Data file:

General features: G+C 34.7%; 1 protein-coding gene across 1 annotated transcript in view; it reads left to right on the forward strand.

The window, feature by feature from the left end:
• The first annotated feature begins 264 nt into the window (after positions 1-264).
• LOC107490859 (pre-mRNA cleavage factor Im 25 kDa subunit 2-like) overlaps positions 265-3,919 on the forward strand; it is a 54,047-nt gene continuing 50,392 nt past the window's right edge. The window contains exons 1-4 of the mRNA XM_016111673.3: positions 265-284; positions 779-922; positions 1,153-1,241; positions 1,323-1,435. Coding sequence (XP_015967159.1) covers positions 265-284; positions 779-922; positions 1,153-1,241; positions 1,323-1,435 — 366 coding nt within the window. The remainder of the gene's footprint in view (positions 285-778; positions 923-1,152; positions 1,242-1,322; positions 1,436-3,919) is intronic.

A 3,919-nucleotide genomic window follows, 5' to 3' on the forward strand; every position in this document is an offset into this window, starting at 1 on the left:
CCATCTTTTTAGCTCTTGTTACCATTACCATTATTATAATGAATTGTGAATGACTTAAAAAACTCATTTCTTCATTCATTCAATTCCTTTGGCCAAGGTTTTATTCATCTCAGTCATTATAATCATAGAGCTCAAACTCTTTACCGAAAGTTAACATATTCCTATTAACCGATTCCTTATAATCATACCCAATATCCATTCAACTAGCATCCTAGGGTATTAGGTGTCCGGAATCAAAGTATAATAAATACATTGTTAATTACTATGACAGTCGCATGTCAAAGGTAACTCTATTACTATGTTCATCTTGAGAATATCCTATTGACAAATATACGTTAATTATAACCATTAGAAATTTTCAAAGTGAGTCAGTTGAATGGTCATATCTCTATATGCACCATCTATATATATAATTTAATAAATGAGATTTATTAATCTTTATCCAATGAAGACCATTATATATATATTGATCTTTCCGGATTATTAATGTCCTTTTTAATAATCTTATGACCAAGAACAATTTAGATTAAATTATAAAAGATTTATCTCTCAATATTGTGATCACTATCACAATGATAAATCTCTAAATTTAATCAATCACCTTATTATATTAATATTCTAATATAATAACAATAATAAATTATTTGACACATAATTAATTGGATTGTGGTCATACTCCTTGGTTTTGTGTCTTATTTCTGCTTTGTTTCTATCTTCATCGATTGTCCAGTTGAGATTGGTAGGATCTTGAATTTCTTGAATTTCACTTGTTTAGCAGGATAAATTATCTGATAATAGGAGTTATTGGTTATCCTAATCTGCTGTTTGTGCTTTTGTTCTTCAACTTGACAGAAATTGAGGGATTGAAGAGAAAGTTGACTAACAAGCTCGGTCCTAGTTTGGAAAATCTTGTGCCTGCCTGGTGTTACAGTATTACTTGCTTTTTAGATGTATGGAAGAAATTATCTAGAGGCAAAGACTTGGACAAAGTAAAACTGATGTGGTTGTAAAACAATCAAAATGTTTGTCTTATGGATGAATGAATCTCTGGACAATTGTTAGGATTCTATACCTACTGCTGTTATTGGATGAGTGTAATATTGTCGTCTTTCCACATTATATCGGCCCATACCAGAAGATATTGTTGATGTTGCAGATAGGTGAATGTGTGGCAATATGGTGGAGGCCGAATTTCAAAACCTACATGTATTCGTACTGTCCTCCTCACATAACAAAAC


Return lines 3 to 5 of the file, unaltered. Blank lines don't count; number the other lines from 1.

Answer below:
• The first annotated feature begins 264 nt into the window (after positions 1-264).
• LOC107490859 (pre-mRNA cleavage factor Im 25 kDa subunit 2-like) overlaps positions 265-3,919 on the forward strand; it is a 54,047-nt gene continuing 50,392 nt past the window's right edge. The window contains exons 1-4 of the mRNA XM_016111673.3: positions 265-284; positions 779-922; positions 1,153-1,241; positions 1,323-1,435. Coding sequence (XP_015967159.1) covers positions 265-284; positions 779-922; positions 1,153-1,241; positions 1,323-1,435 — 366 coding nt within the window. The remainder of the gene's footprint in view (positions 285-778; positions 923-1,152; positions 1,242-1,322; positions 1,436-3,919) is intronic.

A 3,919-nucleotide genomic window follows, 5' to 3' on the forward strand; every position in this document is an offset into this window, starting at 1 on the left: